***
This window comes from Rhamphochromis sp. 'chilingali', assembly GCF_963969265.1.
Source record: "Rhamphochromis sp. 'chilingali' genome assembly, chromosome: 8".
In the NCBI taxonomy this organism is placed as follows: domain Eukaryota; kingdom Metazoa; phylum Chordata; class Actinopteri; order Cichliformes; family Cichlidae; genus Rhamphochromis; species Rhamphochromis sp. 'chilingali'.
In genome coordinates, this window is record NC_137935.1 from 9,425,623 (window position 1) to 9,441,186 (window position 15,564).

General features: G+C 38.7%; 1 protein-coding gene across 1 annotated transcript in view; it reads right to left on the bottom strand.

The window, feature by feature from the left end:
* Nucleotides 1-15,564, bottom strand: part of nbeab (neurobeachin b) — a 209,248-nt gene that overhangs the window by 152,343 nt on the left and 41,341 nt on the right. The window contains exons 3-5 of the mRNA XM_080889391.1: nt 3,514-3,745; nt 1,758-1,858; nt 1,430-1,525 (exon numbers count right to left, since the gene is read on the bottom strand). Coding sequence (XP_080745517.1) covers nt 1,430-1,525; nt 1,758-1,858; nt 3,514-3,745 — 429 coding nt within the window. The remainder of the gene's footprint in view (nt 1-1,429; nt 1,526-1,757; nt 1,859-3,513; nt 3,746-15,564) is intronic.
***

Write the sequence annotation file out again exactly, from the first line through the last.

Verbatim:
This window comes from Rhamphochromis sp. 'chilingali', assembly GCF_963969265.1.
Source record: "Rhamphochromis sp. 'chilingali' genome assembly, chromosome: 8".
In the NCBI taxonomy this organism is placed as follows: domain Eukaryota; kingdom Metazoa; phylum Chordata; class Actinopteri; order Cichliformes; family Cichlidae; genus Rhamphochromis; species Rhamphochromis sp. 'chilingali'.
In genome coordinates, this window is record NC_137935.1 from 9,425,623 (window position 1) to 9,441,186 (window position 15,564).

General features: G+C 38.7%; 1 protein-coding gene across 1 annotated transcript in view; it reads right to left on the bottom strand.

The window, feature by feature from the left end:
* Nucleotides 1-15,564, bottom strand: part of nbeab (neurobeachin b) — a 209,248-nt gene that overhangs the window by 152,343 nt on the left and 41,341 nt on the right. The window contains exons 3-5 of the mRNA XM_080889391.1: nt 3,514-3,745; nt 1,758-1,858; nt 1,430-1,525 (exon numbers count right to left, since the gene is read on the bottom strand). Coding sequence (XP_080745517.1) covers nt 1,430-1,525; nt 1,758-1,858; nt 3,514-3,745 — 429 coding nt within the window. The remainder of the gene's footprint in view (nt 1-1,429; nt 1,526-1,757; nt 1,859-3,513; nt 3,746-15,564) is intronic.